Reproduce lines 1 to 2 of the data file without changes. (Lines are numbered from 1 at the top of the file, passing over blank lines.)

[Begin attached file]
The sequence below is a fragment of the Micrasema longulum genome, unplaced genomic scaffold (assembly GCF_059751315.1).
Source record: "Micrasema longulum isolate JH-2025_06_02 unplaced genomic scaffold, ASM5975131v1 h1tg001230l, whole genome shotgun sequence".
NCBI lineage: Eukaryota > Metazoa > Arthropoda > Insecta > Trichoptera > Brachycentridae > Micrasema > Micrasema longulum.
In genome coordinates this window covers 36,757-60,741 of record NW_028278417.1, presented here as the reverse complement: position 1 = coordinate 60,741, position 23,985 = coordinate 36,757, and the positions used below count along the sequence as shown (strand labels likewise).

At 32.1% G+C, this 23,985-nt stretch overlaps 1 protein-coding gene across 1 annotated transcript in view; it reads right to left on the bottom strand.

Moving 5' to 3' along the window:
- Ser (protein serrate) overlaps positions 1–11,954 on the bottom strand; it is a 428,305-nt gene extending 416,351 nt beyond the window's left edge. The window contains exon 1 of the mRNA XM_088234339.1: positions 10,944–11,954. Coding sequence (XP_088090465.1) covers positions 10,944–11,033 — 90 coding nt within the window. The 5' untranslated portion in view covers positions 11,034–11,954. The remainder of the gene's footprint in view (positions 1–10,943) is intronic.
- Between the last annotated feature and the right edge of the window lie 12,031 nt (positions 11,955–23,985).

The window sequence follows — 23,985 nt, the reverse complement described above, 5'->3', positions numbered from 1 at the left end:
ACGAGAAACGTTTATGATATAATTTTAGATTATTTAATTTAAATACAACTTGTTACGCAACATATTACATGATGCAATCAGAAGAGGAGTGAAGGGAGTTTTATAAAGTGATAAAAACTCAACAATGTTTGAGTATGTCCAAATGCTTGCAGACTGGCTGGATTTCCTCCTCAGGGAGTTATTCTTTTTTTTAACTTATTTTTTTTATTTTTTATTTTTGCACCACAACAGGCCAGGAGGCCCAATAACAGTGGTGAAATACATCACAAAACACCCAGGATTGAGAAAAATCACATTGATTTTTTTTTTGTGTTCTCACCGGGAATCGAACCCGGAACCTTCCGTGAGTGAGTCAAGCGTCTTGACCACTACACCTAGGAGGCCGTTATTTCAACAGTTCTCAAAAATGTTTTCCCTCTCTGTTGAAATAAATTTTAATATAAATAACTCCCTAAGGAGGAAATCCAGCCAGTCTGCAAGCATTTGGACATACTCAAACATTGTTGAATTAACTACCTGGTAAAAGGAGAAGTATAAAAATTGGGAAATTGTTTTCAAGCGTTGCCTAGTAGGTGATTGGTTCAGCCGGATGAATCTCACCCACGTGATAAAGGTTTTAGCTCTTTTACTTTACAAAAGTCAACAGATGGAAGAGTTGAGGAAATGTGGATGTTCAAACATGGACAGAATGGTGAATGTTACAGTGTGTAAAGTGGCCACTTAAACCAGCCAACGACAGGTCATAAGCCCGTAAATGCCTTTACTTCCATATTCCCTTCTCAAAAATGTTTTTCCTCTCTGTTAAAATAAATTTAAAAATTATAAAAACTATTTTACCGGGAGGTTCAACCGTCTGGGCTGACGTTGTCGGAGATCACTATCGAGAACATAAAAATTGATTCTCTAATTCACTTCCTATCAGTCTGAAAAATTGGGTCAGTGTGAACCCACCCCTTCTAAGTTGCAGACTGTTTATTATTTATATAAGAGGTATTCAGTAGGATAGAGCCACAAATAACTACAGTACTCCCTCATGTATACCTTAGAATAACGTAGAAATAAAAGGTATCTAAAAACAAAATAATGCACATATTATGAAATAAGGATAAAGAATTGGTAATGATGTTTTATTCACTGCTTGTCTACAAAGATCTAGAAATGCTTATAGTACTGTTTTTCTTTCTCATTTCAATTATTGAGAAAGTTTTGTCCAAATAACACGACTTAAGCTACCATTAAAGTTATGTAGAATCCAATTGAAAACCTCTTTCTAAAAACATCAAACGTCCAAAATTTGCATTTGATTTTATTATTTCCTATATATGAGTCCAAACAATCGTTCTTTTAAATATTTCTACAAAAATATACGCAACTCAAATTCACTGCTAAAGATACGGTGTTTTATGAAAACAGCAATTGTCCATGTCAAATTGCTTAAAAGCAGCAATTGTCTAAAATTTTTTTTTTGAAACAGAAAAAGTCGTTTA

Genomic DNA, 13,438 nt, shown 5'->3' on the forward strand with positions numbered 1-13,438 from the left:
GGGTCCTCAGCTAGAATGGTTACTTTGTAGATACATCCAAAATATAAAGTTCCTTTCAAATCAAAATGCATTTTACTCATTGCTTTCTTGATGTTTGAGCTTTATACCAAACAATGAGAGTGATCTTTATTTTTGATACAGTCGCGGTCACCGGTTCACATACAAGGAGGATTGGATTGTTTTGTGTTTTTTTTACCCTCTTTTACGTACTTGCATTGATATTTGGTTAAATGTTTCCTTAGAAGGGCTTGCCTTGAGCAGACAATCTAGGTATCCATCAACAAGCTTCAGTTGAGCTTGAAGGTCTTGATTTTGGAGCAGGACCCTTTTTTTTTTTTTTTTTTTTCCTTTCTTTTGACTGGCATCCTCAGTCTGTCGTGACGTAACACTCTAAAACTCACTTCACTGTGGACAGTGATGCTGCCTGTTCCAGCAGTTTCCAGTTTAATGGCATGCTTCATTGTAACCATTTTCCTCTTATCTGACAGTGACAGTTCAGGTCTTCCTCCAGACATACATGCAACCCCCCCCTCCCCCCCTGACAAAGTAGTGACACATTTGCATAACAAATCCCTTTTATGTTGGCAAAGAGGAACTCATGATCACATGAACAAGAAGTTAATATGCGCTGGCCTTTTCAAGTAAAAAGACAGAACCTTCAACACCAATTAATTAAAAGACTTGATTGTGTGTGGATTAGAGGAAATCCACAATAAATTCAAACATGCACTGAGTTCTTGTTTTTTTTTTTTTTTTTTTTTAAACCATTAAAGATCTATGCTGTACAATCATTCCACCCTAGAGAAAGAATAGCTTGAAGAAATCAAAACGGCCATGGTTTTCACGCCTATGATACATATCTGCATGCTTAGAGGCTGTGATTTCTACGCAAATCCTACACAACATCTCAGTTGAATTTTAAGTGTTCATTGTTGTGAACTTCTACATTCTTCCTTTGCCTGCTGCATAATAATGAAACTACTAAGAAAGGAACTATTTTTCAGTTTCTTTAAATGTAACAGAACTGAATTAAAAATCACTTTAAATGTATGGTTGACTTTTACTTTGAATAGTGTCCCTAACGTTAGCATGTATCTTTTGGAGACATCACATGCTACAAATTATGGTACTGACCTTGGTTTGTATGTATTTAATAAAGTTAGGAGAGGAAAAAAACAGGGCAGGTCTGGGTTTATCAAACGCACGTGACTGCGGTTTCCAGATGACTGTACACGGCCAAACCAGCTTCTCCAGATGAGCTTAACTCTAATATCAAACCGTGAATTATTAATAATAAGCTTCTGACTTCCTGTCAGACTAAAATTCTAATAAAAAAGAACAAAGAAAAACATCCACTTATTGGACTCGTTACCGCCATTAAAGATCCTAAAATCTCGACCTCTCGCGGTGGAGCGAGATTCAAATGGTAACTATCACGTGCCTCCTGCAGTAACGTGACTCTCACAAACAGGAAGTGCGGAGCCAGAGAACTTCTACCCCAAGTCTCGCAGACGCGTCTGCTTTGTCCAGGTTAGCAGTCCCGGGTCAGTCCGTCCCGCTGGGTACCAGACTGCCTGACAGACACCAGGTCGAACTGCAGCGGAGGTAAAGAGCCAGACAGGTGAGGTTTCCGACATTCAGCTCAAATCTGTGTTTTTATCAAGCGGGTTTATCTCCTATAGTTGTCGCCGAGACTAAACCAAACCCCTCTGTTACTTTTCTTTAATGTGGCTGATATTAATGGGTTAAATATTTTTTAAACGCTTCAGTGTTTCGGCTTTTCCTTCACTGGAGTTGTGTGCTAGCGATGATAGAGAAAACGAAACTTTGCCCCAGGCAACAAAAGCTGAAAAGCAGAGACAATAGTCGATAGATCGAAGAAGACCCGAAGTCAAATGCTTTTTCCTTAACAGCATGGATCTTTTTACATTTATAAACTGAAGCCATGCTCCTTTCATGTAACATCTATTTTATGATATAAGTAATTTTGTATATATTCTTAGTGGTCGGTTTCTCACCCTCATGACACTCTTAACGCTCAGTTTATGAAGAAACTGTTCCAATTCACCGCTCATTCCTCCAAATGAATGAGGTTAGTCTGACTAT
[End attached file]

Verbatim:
The sequence below is a fragment of the Micrasema longulum genome, unplaced genomic scaffold (assembly GCF_059751315.1).
Source record: "Micrasema longulum isolate JH-2025_06_02 unplaced genomic scaffold, ASM5975131v1 h1tg001230l, whole genome shotgun sequence".